The station in Machias is one of twenty-four station buildings erected by the Washington County Railroad in 1898. The stations were generally patterned on a single design. Covered by gable roofs whose expansive eaves were supported by pronounced bracing, the stations were sheathed in weatherboards and featured wainscotting around four sides as well as projecting ticket booths. Alterations to the Machias station, including an addition in 1910 and conversion to a freight depot in 1957, resulted in the loss of some of this detail. Chief among these is the removal of the platform shelter. However, the station continues to retain a high degree of its historic character.*
Machias Valley Grange
[3 ElmStreet] The former Machias Valley Grange, #360 served the community of Machias for over 100 years. Built by members of the Grange in 1907 to serve as their meeting hall, the ordinary building with Queen Anne details and a projecting second story is outfitted with a beautiful second story hall, complete with balcony and stage, and a spacious dining room and convenient kitchen.
Its design not only offered the members of the Grange with facilities in which to conduct their meetings and rituals, but made the property valuable as a social and cultural facility for the greater Machias region. The Machias Valley Grange was organized by 1903 and met in the third story hall at the Pennell Block. On November 15th 1904 the Pennell Block burned, destroying all Grange property. The members immediately regrouped, and over the next two years held their meetings in local venues, including the Knights of Pythius Hall, Harman Hall and Walling Hall. Shortly after the fire the Grange received its charter as Patrons of Husbandry Grange # 360. In September of 1905 the Grange purchased the Pennell Block lot, using the foundations and the footprint of the earlier structure. By November of 1905 construction of their new building was underway, with completion by the end of February, 1907.*
Perry, Clark, House
[Court Street] This Italianate home built for Machias native Clark D. Perry in 1868. At the time the Machias Union described the house as “odd looking, being quite different in style from any other house in town.”
Perry was a very successful businessman in the lumber and shipping industries. Much of the lumber for the house came from his own business. He also owned a local general store.*
Porter Memorial Library, Court Street
Washington County Courthouse
[Court Street] The Washington County Courthouse was designed in 1853 by Col. Benjamin S. Deane. In the same year he also served as architect of the Waldo County Courthouse in Belfast. The two buildings are very similar in design and both still exist today. They reflect the transition of Greek Revival and Italianate styles in Maine architecture during the 1850’s, as interpreted by Col. Deane, a pioneer designer in Eastern Maine.
The Courthouse was the first brick building in Machias and probably the only brick building in the area for miles around. The Courthouse replaced a smaller building on the same site which had previously housed the county offices and jailer’s residence. The court sessions had been held in privately owned buildings which were rented by the county. The new building was to have been completed for the October court session of 1854, but the opening was delayed until the following January.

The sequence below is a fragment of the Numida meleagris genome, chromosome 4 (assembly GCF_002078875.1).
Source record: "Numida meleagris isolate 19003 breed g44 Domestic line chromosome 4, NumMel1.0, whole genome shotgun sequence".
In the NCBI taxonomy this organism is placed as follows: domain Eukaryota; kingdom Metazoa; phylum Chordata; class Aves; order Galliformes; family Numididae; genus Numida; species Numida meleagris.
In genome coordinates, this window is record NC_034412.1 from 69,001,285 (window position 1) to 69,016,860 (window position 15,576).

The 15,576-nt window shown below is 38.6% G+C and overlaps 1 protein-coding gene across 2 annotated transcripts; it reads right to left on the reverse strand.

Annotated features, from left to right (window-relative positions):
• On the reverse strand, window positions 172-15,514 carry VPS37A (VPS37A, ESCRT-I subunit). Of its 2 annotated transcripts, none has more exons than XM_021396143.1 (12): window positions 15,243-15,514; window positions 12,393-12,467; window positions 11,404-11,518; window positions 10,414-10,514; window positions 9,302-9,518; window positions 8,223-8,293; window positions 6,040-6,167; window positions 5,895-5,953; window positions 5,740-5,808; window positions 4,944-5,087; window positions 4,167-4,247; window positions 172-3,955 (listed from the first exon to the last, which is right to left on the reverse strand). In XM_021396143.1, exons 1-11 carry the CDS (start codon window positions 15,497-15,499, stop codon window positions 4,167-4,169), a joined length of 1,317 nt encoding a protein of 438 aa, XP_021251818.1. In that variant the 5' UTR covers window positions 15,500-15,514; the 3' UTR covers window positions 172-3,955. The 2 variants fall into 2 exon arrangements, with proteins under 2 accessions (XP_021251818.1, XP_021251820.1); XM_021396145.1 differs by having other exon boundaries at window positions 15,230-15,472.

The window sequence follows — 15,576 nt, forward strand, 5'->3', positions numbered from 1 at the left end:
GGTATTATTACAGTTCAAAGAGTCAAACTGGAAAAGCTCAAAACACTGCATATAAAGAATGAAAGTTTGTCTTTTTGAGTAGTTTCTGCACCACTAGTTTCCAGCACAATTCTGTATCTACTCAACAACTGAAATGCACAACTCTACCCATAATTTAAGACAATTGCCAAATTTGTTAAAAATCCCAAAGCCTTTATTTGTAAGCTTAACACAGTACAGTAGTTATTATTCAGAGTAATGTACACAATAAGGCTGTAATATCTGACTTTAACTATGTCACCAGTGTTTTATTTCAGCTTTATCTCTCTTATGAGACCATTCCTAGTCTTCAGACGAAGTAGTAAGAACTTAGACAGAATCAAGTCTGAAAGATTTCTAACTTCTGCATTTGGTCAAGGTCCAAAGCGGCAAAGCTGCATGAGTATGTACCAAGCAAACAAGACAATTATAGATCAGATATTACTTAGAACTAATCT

In 1864 the Courthouse was the setting for the trial of three Confederates charged with the attempted robbery of the Calais Bank. The three were found guilty and sentenced as common criminals which caused considerable surprise since it was generally believed they would be treated as prisoners of war.
Mrs. Clara H. Nash of Columbia Falls was the first woman admitted to the bar in New England. She began her law practice in the Washington County Courthouse on October 26, 1872. The Courthouse is still a public building which serves the entire county. It is an important example of Maine architecture from the 1850*s in an area where few public monuments from this period exist.
Benjamin Deane was born in Thomaston in 1790. During the 1820’s Deane’s career included service with the Thomaston militia. Starting as a lieutenant in 1821 he rose in rank, eventually receiving a colonel’s commission. His first known architectural work was the planning and direction of the construction of the Thomaston Congregational Church in 1827. The success of this building gained him the commission for the North Church in Belfast in 1831.*
Washington County Jail
[Court Street] Built in 1858 from plans drawn by Gridley J. F. Bryant, the Washington County Jail is one of the most significant county governmental facilities in eastern Maine. Bryant’s design used a plan that he had developed previously for use at the Kennebec County Jail in Augusta, one that was heralded in an 1867 study on reformatories and prisons as “the best yet submitted to the inspection of the public.” This called for a tri-partite division of the interior into jailer’s quarters in the front, a guard room with projecting bays in the middle and the cell block at the rear. New innovations included the use of speaking tubes, a bell system, self-locking doors, and an improved ventilation system.*